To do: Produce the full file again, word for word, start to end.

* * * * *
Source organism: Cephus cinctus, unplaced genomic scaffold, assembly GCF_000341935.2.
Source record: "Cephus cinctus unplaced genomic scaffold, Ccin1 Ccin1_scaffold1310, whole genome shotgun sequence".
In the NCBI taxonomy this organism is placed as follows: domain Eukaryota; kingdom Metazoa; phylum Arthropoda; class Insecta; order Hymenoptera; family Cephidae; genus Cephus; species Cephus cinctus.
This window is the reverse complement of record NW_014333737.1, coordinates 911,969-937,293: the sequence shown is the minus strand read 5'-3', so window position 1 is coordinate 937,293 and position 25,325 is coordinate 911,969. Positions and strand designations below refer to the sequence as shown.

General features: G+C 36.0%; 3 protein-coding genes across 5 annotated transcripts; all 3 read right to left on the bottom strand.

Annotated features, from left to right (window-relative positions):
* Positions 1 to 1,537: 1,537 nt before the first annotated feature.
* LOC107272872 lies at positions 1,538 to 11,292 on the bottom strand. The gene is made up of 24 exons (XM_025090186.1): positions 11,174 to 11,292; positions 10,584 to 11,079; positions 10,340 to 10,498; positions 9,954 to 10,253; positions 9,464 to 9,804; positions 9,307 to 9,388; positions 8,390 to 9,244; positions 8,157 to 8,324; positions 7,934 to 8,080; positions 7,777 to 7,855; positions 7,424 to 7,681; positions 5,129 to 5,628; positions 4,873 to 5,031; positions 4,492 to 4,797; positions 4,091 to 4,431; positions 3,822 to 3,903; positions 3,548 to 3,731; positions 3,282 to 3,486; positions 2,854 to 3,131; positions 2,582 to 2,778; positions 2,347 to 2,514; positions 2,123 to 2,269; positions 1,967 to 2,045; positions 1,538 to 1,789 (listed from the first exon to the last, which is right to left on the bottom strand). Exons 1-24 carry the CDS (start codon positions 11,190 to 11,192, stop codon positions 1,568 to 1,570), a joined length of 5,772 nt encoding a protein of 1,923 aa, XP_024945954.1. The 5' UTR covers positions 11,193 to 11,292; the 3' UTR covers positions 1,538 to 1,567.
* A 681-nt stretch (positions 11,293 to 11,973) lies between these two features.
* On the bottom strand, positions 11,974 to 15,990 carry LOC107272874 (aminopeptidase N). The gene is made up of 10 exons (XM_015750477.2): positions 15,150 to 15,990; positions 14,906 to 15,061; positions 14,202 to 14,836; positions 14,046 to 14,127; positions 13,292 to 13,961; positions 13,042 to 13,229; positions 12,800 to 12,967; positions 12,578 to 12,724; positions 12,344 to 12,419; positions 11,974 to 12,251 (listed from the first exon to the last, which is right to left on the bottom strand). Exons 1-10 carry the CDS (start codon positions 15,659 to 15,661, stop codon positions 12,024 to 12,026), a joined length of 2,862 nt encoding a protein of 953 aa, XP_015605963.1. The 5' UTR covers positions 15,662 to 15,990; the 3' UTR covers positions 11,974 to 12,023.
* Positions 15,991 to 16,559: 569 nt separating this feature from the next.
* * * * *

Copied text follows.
Source organism: Cephus cinctus, unplaced genomic scaffold, assembly GCF_000341935.2.
Source record: "Cephus cinctus unplaced genomic scaffold, Ccin1 Ccin1_scaffold1310, whole genome shotgun sequence".
In the NCBI taxonomy this organism is placed as follows: domain Eukaryota; kingdom Metazoa; phylum Arthropoda; class Insecta; order Hymenoptera; family Cephidae; genus Cephus; species Cephus cinctus.
This window is the reverse complement of record NW_014333737.1, coordinates 911,969-937,293: the sequence shown is the minus strand read 5'-3', so window position 1 is coordinate 937,293 and position 25,325 is coordinate 911,969. Positions and strand designations below refer to the sequence as shown.

General features: G+C 36.0%; 3 protein-coding genes across 5 annotated transcripts; all 3 read right to left on the bottom strand.

Annotated features, from left to right (window-relative positions):
* Positions 1 to 1,537: 1,537 nt before the first annotated feature.
* LOC107272872 lies at positions 1,538 to 11,292 on the bottom strand. The gene is made up of 24 exons (XM_025090186.1): positions 11,174 to 11,292; positions 10,584 to 11,079; positions 10,340 to 10,498; positions 9,954 to 10,253; positions 9,464 to 9,804; positions 9,307 to 9,388; positions 8,390 to 9,244; positions 8,157 to 8,324; positions 7,934 to 8,080; positions 7,777 to 7,855; positions 7,424 to 7,681; positions 5,129 to 5,628; positions 4,873 to 5,031; positions 4,492 to 4,797; positions 4,091 to 4,431; positions 3,822 to 3,903; positions 3,548 to 3,731; positions 3,282 to 3,486; positions 2,854 to 3,131; positions 2,582 to 2,778; positions 2,347 to 2,514; positions 2,123 to 2,269; positions 1,967 to 2,045; positions 1,538 to 1,789 (listed from the first exon to the last, which is right to left on the bottom strand). Exons 1-24 carry the CDS (start codon positions 11,190 to 11,192, stop codon positions 1,568 to 1,570), a joined length of 5,772 nt encoding a protein of 1,923 aa, XP_024945954.1. The 5' UTR covers positions 11,193 to 11,292; the 3' UTR covers positions 1,538 to 1,567.
* A 681-nt stretch (positions 11,293 to 11,973) lies between these two features.
* On the bottom strand, positions 11,974 to 15,990 carry LOC107272874 (aminopeptidase N). The gene is made up of 10 exons (XM_015750477.2): positions 15,150 to 15,990; positions 14,906 to 15,061; positions 14,202 to 14,836; positions 14,046 to 14,127; positions 13,292 to 13,961; positions 13,042 to 13,229; positions 12,800 to 12,967; positions 12,578 to 12,724; positions 12,344 to 12,419; positions 11,974 to 12,251 (listed from the first exon to the last, which is right to left on the bottom strand). Exons 1-10 carry the CDS (start codon positions 15,659 to 15,661, stop codon positions 12,024 to 12,026), a joined length of 2,862 nt encoding a protein of 953 aa, XP_015605963.1. The 5' UTR covers positions 15,662 to 15,990; the 3' UTR covers positions 11,974 to 12,023.
* Positions 15,991 to 16,559: 569 nt separating this feature from the next.